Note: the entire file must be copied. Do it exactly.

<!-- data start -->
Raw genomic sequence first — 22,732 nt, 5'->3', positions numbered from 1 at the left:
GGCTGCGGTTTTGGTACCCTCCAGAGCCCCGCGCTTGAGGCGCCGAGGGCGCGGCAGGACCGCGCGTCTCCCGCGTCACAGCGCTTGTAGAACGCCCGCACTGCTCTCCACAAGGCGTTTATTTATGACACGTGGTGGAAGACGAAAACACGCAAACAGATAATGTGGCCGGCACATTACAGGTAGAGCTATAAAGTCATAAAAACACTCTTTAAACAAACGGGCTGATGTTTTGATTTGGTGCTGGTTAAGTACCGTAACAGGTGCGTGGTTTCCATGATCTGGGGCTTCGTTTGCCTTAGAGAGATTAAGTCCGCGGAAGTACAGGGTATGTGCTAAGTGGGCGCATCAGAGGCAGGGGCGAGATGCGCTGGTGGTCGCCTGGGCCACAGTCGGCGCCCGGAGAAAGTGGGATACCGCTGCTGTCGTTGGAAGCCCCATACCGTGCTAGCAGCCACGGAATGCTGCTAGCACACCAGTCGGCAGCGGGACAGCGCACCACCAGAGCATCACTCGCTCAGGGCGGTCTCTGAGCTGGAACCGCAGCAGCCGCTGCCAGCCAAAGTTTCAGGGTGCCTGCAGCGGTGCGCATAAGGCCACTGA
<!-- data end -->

Raw genomic sequence first — 22,732 nt, 5'->3', positions numbered from 1 at the left:
GGCTGCGGTTTTGGTACCCTCCAGAGCCCCGCGCTTGAGGCGCCGAGGGCGCGGCAGGACCGCGCGTCTCCCGCGTCACAGCGCTTGTAGAACGCCCGCACTGCTCTCCACAAGGCGTTTATTTATGACACGTGGTGGAAGACGAAAACACGCAAACAGATAATGTGGCCGGCACATTACAGGTAGAGCTATAAAGTCATAAAAACACTCTTTAAACAAACGGGCTGATGTTTTGATTTGGTGCTGGTTAAGTACCGTAACAGGTGCGTGGTTTCCATGATCTGGGGCTTCGTTTGCCTTAGAGAGATTAAGTCCGCGGAAGTACAGGGTATGTGCTAAGTGGGCGCATCAGAGGCAGGGGCGAGATGCGCTGGTGGTCGCCTGGGCCACAGTCGGCGCCCGGAGAAAGTGGGATACCGCTGCTGTCGTTGGAAGCCCCATACCGTGCTAGCAGCCACGGAATGCTGCTAGCACACCAGTCGGCAGCGGGACAGCGCACCACCAGAGCATCACTCGCTCAGGGCGGTCTCTGAGCTGGAACCGCAGCAGCCGCTGCCAGCCAAAGTTTCAGGGTGCCTGCAGCGGTGCGCATAAGGCCACTGA